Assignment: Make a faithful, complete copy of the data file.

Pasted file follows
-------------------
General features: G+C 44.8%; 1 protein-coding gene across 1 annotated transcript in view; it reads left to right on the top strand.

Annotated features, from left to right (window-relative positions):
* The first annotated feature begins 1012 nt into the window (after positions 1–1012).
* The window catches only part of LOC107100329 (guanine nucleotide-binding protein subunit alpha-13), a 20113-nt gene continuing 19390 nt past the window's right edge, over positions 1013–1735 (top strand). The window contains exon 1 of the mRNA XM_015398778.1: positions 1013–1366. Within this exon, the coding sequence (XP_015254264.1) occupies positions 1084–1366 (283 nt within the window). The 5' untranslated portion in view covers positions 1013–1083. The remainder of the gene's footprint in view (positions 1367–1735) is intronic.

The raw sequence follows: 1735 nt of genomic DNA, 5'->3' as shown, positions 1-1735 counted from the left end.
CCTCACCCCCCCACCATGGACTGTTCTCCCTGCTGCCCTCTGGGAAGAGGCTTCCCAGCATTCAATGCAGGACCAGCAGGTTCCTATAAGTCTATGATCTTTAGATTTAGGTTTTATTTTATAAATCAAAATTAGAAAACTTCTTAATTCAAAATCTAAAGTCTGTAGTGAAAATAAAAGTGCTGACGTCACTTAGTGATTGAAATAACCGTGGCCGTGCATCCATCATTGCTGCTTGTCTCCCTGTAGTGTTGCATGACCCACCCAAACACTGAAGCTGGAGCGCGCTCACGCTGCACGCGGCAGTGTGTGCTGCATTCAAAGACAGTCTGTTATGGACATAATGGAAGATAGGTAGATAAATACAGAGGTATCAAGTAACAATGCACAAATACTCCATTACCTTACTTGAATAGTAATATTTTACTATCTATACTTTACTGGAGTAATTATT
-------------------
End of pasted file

General features: G+C 44.8%; 1 protein-coding gene across 1 annotated transcript in view; it reads left to right on the top strand.

Annotated features, from left to right (window-relative positions):
* The first annotated feature begins 1012 nt into the window (after positions 1–1012).
* The window catches only part of LOC107100329 (guanine nucleotide-binding protein subunit alpha-13), a 20113-nt gene continuing 19390 nt past the window's right edge, over positions 1013–1735 (top strand). The window contains exon 1 of the mRNA XM_015398778.1: positions 1013–1366. Within this exon, the coding sequence (XP_015254264.1) occupies positions 1084–1366 (283 nt within the window). The 5' untranslated portion in view covers positions 1013–1083. The remainder of the gene's footprint in view (positions 1367–1735) is intronic.

The raw sequence follows: 1735 nt of genomic DNA, 5'->3' as shown, positions 1-1735 counted from the left end.
CCTCACCCCCCCACCATGGACTGTTCTCCCTGCTGCCCTCTGGGAAGAGGCTTCCCAGCATTCAATGCAGGACCAGCAGGTTCCTATAAGTCTATGATCTTTAGATTTAGGTTTTATTTTATAAATCAAAATTAGAAAACTTCTTAATTCAAAATCTAAAGTCTGTAGTGAAAATAAAAGTGCTGACGTCACTTAGTGATTGAAATAACCGTGGCCGTGCATCCATCATTGCTGCTTGTCTCCCTGTAGTGTTGCATGACCCACCCAAACACTGAAGCTGGAGCGCGCTCACGCTGCACGCGGCAGTGTGTGCTGCATTCAAAGACAGTCTGTTATGGACATAATGGAAGATAGGTAGATAAATACAGAGGTATCAAGTAACAATGCACAAATACTCCATTACCTTACTTGAATAGTAATATTTTACTATCTATACTTTACTGGAGTAATTATT